EU Settlement Scheme – 50 days left to apply

On Tuesday 11 May, there will be only 50 days to go until the deadline of 30 June 2021 for applications to be made to the EU Settlement Scheme (EUSS).

The 50 day milestone is an important opportunity for us to work together to bring the fast-approaching deadline to the attention of your eligible EU employees.

All EU, EEA and Swiss citizens and their family members who were resident in the UK by 31 December 2020, should apply without delay so that they can continue to work, study, and access free healthcare and benefits in the UK after 30 June 2021. 

As an employer it is not your responsibility to make sure your EU employees have applied, but you can play a role by reminding them of the approaching deadline and cascading the information in the employer toolkit available on GOV.UK. 

You will not need to carry out retrospective Right to Work Checks on existing employees after the 30 June 2021 deadline. However, from 1 July, new EU, EEA and Swiss employees that you hire will need to demonstrate their right to work either with the pre-settled or settled status, or with a visa under the points-based immigration system.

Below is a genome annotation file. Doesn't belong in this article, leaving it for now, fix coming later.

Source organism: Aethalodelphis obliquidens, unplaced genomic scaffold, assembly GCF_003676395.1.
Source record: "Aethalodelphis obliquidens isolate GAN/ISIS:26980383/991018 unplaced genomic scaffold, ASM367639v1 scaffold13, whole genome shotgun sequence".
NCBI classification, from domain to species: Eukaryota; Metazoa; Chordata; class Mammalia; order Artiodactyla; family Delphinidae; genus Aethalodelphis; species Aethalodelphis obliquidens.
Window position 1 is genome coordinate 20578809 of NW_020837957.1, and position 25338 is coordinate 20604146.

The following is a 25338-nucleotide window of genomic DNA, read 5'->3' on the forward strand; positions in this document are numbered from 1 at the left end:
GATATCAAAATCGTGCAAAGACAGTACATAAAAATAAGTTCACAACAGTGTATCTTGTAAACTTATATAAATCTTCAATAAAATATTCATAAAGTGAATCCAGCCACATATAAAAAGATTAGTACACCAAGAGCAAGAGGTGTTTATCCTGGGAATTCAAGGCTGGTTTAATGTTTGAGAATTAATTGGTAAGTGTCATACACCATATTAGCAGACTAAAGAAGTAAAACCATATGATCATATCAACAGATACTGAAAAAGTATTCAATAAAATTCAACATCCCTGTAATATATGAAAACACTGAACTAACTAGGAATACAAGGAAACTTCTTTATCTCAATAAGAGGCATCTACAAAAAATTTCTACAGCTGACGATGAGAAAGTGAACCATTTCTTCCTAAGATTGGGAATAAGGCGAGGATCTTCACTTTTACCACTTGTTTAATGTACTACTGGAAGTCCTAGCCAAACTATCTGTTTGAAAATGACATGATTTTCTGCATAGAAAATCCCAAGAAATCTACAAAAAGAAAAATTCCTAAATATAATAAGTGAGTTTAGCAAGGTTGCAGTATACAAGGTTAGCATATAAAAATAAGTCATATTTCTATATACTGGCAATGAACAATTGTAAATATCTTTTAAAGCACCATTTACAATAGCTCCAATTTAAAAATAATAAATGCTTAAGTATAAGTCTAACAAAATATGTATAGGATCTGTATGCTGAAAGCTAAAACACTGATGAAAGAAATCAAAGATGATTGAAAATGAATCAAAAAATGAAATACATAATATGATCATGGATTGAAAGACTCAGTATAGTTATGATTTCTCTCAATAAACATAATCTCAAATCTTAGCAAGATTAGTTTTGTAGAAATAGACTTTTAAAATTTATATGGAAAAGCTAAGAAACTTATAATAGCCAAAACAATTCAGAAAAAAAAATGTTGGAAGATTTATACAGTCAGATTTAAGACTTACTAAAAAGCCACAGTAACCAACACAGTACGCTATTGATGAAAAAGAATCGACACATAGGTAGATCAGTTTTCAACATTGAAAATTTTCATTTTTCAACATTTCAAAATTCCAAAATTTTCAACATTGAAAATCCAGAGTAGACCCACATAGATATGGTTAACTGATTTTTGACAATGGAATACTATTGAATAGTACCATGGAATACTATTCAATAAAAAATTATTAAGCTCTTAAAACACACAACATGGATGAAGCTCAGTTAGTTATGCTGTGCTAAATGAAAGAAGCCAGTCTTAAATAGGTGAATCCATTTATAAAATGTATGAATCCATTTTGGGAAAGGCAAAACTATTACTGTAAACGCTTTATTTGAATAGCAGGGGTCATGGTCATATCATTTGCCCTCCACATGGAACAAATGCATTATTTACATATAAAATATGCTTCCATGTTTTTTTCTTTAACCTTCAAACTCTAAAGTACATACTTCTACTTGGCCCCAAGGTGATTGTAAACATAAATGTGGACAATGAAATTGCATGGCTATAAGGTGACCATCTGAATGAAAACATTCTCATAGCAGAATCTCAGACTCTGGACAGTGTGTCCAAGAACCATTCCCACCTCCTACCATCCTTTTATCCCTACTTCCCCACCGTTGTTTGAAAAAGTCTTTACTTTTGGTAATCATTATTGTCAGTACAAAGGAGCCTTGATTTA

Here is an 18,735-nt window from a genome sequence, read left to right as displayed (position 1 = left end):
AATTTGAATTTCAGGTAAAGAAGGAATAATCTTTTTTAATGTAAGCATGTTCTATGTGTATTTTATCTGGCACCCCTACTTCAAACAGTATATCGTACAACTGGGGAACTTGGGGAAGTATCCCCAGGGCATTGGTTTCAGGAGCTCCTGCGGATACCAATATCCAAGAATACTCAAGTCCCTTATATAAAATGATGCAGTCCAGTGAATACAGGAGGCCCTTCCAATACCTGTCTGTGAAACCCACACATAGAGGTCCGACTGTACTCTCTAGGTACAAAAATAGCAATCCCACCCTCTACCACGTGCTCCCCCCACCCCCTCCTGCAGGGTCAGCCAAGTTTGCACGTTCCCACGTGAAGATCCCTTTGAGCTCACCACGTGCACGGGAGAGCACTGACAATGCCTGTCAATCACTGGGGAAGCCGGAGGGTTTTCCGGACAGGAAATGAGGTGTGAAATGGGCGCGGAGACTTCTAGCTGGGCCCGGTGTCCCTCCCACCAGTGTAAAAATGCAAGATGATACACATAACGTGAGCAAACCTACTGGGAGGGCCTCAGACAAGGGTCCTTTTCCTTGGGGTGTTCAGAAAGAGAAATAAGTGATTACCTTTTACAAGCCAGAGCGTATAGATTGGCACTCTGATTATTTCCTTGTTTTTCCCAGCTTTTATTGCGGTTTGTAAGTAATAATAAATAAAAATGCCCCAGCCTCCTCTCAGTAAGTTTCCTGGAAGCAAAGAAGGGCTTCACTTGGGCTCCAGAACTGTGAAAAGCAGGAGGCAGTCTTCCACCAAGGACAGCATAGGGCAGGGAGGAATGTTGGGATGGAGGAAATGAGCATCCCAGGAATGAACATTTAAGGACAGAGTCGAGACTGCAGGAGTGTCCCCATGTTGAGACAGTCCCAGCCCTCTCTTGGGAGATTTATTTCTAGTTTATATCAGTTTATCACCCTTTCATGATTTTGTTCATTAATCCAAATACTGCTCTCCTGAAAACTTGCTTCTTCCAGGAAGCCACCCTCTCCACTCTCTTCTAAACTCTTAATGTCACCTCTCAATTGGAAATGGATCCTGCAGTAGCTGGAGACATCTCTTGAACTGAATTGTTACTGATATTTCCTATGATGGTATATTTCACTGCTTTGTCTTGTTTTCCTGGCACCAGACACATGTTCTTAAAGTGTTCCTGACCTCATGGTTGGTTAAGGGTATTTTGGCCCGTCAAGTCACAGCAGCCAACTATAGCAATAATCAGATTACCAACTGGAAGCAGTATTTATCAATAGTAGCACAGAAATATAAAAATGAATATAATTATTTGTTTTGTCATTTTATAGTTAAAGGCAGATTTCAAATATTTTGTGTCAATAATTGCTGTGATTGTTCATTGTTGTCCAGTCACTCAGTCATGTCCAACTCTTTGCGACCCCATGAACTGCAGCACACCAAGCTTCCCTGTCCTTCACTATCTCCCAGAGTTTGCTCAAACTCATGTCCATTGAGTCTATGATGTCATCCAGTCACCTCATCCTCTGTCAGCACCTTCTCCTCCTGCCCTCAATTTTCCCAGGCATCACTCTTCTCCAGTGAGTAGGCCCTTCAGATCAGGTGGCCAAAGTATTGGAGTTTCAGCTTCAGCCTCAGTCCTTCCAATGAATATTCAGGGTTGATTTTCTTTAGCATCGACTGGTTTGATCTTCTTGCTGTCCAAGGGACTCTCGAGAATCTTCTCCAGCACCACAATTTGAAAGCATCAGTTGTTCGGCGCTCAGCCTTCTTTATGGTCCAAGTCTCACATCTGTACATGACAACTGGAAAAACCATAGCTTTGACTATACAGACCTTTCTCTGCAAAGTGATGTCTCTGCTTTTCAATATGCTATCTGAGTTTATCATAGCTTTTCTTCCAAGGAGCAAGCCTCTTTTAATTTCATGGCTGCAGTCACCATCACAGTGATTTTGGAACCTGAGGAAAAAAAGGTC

Please note, the above communication is a message from CEC HR we are disseminating in order to assist our members. Anyone who has concerns over their status should immediately contact their line manager and/or HR. You may also contact a rep if you wish.

VERA: is it worth it?

Recently the council initiated another VERA scheme and sent letters to, we believe, thousands of workers at grades 6, 7 and 8.

Unions have had scant information on this VERA roll-out and Unite has major concerns over the impact on workers and the services they provide.

VERA is a very blunt tool that bribes people to leave the council and enables the council to save some money over a few years. It drains services of knowledge and skills and puts the health and wellbeing of the remaining workers at risk as well as endangering the services they provide and, potentially, even the public they serve.

The current scheme was initiated back in October last year when the council agreed to use around £15 million of reserves to fund it. We produced a press release criticising it at the time it was announced (the same day as the council unveiled the Edinburgh Poverty Commission report) and a senior officer response was simply to suggest we were wrong. The October/November release of VERA focussed on grades 9+, our criticism was that this would eventually affect all staff. We now see that plan being almost fully hatched.

We are very concerned that the current direction the council is taking could lead to services being outsourced (despite the council pledge in favour of in-house service provision). Acts of this nature can only be described as economic vandalism as outsourcing of services all too often means that workers are paid less (if they have a job at all) and spend less in the local economy, and profits from the outsourced contracts are ex-patriated well beyond the city boundaries. Furthermore, we know that outsourcing provides no real solution to the problem of Local Government underfunding as, at best, it only provides a short term budget saving that is bounced from budget to budget and usually ends up costing more in the long run.